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On/off Valve Process Data: Upstream Or Downstream?


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#1 shahidulislam48

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Posted 13 March 2017 - 11:28 PM

Hi,

 

I am working on some data sheets of ON/OFF valves. In those data sheets I am having confusion about the mentioned process data.

I have attached a drawing about the arrangement of valves in PID.

Attached File  Drawing1.pdf   87.86KB   18 downloads

 

In the drawing there 2 possible arrangements according to the pipe class specification.

 

For Figure-1, the data sheet of ON/OFF valve contains the process data of inlet N2.

 

While for Figure-2, the data sheet of ON/OFF valve contains the process data of process line instead of inlet N2 (Both are different: process line-liquid, N2-gas).

 

But the purpose of ON/OFF for both cases are same (flow of N2 in the process line). 

 

All these variations (observed from the PID's) are due to the change from Pipe Class Specification: SS14 to SS10 or vice versa.

 

Usually we provide inlet data for sizing a valve for which it would really be operated.

 

Is this how process data are selected according to the pipe class specification for valve sizing?

Or are there some other factors that have to be considered other than inlet data?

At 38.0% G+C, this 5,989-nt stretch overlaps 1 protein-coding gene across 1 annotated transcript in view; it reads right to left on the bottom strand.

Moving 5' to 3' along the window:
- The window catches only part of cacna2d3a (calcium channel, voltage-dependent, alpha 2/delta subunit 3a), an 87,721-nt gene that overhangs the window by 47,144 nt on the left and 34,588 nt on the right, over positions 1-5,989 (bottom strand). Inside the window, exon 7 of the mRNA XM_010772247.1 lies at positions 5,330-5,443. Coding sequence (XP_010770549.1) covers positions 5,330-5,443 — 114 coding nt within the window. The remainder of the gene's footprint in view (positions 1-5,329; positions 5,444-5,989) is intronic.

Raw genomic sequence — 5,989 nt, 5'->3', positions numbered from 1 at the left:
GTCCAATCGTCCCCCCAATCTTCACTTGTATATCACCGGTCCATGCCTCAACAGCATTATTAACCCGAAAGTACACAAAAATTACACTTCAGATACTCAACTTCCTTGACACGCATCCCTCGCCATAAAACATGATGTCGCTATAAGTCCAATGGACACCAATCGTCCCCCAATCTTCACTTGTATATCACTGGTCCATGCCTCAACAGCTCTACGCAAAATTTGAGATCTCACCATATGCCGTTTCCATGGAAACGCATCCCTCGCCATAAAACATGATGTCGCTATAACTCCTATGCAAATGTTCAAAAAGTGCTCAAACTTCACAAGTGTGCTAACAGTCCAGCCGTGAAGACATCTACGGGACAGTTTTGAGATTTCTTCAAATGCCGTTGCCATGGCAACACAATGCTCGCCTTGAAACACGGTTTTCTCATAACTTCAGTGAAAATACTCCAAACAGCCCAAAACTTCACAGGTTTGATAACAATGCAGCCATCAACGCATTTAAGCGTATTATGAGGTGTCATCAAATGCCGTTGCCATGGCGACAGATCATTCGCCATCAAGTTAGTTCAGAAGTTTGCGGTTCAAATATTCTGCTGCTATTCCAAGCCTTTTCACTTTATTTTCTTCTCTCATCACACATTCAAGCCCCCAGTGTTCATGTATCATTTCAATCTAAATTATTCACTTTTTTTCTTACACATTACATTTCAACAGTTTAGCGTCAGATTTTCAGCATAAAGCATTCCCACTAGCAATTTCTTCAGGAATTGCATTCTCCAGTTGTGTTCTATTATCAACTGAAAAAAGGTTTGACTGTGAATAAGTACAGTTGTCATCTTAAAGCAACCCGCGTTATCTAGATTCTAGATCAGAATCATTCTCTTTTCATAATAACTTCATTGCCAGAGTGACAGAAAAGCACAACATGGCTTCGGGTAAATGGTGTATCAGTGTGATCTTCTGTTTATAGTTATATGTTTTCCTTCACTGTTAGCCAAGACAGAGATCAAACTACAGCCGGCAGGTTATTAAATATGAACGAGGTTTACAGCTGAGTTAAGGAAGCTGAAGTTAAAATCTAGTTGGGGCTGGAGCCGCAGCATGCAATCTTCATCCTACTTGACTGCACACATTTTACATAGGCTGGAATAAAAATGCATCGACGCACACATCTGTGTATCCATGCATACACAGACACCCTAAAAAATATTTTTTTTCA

Would be very grateful for getting any help.

 

Many Thanks

Shahidul



#2 shan

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Posted 14 March 2017 - 07:28 AM

I do not see any difference between SS10 and SS14.  They have the same pressure rating 150#, the same temperature range -29 to 427 deg C, the same material 304/304L SS, and the same allowance 0.00 in.



#3 vigneshdk

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Posted 15 March 2017 - 03:44 AM

Hi,

 

I am working on some data sheets of ON/OFF valves. In those data sheets I am having confusion about the mentioned process data.

I have attached a drawing about the arrangement of valves in PID.

attachicon.gifDrawing1.pdf

 

In the drawing there 2 possible arrangements according to the pipe class specification.

 

For Figure-1, the data sheet of ON/OFF valve contains the process data of inlet N2.

 

While for Figure-2, the data sheet of ON/OFF valve contains the process data of process line instead of inlet N2 (Both are different: process line-liquid, N2-gas).

 

But the purpose of ON/OFF for both cases are same (flow of N2 in the process line). 

 

All these variations (observed from the PID's) are due to the change from Pipe Class Specification: SS14 to SS10 or vice versa.

 

Usually we provide inlet data for sizing a valve for which it would really be operated.

 

Is this how process data are selected according to the pipe class specification for valve sizing?

Or are there some other factors that have to be considered other than inlet data?

 

Would be very grateful for getting any help.

 

Many Thanks

Shahidul

Hello Shahidul,

Other data that would be helpful for for on-off valve design are 

 
Line Size/Sch.